This Altamonte teen is on a mission to eliminate food insecurity around the world
It’s almost noon, and your stomach begins to grumble, signaling that it’s time to refuel. Maybe you head to the break room at work and grab the brown-bag lunch you packed for yourself, or perhaps you venture out to a local eatery with some friends. Either way, you can be assured that your nagging hunger will shortly be satisfied.
For 37 million Americans, those scenarios are fantasies. That’s because the United States Department of Agriculture estimates that one in nine Americans are food insecure, meaning they lack the available financial resources for food.
Ashley Weinstein, a senior at Lake Brantley High School, is determined to fight this crisis and bring awareness to food insecurity at the local, national, and worldwide level. She was recently one of only 200 students nationwide chosen to attend a Global Youth Summit, where she addressed the issue head-on with some of the world’s leading advocates and researchers.
Ashley became more aware of the severity of this issue earlier this year, during a tour of the University of Florida with her 4-H Club and Orange County Extension Agents. She learned about the university’s Florida Youth Institute (FYI) summer program, which provides an opportunity for high-school juniors and seniors to engage with local leaders and experts on critical global challenges, participate in hands-on activities, and explore exciting ways to make a difference in Florida and around the world.
Through the FYI, Ashley began extensive research about the plight of food insecurity globally and in the United States.
“Before being a part of the FYI, I had never thought of food security as a local issue affecting families who live in my town or kids who attend school with me,” says Ashley. “This experience gave me a reason to dive into learning about food security and how we can improve this issue around the world.”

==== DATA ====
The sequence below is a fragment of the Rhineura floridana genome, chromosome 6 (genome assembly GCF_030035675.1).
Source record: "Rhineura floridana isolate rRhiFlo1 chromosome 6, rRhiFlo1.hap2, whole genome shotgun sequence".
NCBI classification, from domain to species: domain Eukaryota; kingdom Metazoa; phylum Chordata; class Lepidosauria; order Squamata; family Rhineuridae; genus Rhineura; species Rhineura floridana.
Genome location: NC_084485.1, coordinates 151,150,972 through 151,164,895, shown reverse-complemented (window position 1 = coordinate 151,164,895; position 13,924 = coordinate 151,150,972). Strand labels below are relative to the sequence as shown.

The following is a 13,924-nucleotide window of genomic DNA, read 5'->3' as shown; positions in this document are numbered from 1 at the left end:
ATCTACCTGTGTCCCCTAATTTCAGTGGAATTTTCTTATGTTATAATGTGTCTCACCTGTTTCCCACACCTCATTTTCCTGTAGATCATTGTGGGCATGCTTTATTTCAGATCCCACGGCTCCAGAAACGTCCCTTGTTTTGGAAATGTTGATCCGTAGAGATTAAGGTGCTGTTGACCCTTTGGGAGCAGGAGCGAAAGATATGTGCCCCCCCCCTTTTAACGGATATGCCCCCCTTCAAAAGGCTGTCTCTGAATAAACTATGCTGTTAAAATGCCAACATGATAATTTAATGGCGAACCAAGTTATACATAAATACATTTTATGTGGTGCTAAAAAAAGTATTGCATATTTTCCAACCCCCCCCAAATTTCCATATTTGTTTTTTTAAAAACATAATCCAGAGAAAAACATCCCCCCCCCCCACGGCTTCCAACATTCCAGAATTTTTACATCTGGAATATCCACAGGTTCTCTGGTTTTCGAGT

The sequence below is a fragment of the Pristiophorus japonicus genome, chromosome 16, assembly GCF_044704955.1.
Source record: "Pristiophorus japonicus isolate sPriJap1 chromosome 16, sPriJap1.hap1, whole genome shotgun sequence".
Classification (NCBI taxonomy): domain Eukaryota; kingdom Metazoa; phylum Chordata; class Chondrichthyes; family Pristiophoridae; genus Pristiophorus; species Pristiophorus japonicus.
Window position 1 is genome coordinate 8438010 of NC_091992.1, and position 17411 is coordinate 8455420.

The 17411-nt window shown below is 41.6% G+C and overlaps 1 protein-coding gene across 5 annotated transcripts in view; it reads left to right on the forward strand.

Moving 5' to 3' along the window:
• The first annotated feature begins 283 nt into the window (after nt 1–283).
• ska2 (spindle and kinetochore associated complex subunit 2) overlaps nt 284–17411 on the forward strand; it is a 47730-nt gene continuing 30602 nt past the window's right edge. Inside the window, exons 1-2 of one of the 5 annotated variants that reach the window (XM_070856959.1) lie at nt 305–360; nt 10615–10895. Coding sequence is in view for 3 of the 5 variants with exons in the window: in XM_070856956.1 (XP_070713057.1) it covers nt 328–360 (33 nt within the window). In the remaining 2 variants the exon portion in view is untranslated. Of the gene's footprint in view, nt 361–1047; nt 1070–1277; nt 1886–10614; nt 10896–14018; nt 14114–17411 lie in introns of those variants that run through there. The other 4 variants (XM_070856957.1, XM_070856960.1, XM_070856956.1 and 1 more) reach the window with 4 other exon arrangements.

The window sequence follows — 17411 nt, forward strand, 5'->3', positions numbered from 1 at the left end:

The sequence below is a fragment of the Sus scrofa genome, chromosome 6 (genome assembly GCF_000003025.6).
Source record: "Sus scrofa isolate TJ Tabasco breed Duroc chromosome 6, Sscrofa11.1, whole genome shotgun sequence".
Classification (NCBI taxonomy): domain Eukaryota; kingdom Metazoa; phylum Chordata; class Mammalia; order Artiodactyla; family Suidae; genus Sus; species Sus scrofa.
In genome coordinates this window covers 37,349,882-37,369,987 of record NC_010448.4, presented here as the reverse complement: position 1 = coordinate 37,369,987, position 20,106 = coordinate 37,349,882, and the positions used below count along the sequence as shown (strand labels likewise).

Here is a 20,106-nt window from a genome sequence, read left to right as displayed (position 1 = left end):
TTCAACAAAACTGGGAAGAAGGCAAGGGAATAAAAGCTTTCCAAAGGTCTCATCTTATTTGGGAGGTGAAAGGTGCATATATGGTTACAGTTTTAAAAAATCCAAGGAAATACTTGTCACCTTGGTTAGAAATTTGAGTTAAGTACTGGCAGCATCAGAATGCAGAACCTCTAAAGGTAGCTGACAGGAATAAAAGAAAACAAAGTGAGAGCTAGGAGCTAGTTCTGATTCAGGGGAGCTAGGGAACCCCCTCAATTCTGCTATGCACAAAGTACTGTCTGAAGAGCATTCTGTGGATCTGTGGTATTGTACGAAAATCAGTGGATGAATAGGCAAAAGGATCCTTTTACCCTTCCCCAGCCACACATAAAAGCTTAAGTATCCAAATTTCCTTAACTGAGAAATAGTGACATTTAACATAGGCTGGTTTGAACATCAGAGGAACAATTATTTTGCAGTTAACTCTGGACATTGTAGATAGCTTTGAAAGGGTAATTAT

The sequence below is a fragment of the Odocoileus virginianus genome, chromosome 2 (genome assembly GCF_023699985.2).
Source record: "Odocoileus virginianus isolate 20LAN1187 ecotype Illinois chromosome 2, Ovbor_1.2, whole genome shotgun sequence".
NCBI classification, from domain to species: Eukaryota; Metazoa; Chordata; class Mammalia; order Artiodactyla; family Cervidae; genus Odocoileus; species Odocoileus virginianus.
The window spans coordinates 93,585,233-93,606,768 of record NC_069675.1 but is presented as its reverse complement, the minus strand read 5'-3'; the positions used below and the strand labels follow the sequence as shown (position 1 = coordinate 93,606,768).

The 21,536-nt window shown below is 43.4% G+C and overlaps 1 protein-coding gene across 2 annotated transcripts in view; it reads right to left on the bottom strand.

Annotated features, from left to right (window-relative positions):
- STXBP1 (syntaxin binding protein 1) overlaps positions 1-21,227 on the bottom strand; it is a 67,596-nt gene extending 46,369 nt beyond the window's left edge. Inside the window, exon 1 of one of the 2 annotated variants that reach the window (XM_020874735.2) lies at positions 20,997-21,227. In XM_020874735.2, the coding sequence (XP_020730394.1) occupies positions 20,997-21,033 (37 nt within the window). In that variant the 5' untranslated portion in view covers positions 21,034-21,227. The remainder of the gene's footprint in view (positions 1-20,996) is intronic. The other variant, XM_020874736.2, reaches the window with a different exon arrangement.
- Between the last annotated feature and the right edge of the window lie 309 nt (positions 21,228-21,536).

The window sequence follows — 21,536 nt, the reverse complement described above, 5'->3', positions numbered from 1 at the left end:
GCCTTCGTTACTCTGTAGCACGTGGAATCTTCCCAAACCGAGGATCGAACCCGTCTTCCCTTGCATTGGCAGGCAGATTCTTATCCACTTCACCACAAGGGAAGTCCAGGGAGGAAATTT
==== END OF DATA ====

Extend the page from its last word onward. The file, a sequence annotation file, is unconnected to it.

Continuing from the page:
Dive in she did. Ashley spent a week on the UF campus this summer immersed in research, collaboration, and interaction with global leaders, innovators, and entrepreneurs working to end hunger and poverty and improve food security around the world. The program included a role-playing poverty dinner in which participants were split up among low-, middle-, and high-income classes based off the world’s population and were fed accordingly.
“This dinner opened my eyes to the amount of people in the world who have very limited access to food, while there are those who have an abundance of food,” Ashley says. “I now have a better understanding of the disparity of food and wealth distribution.”
During the FYI summer program, Ashley published a highly-regarded research paper and was selected by UF staff and representatives from the World Food Prize Foundation as one of 200 students nationwide to attend the October Global Youth Summit in Des Moines, Iowa. At the summit, she presented her research findings to international experts and toured cutting-edge industrial and research facilities. She also took part in symposium discussions with global leaders in science, industry, and policy.
Ashley’s biggest takeaway from this experience was that “the fight against food insecurity involves more than science alone. International policy and economics play a large role in combating this issue.”
After graduating from Lake Brantley High in the spring, Ashley plans to focus her collegiate studies on finding solutions to the worldwide plight of food insecurity and make the cause her career.
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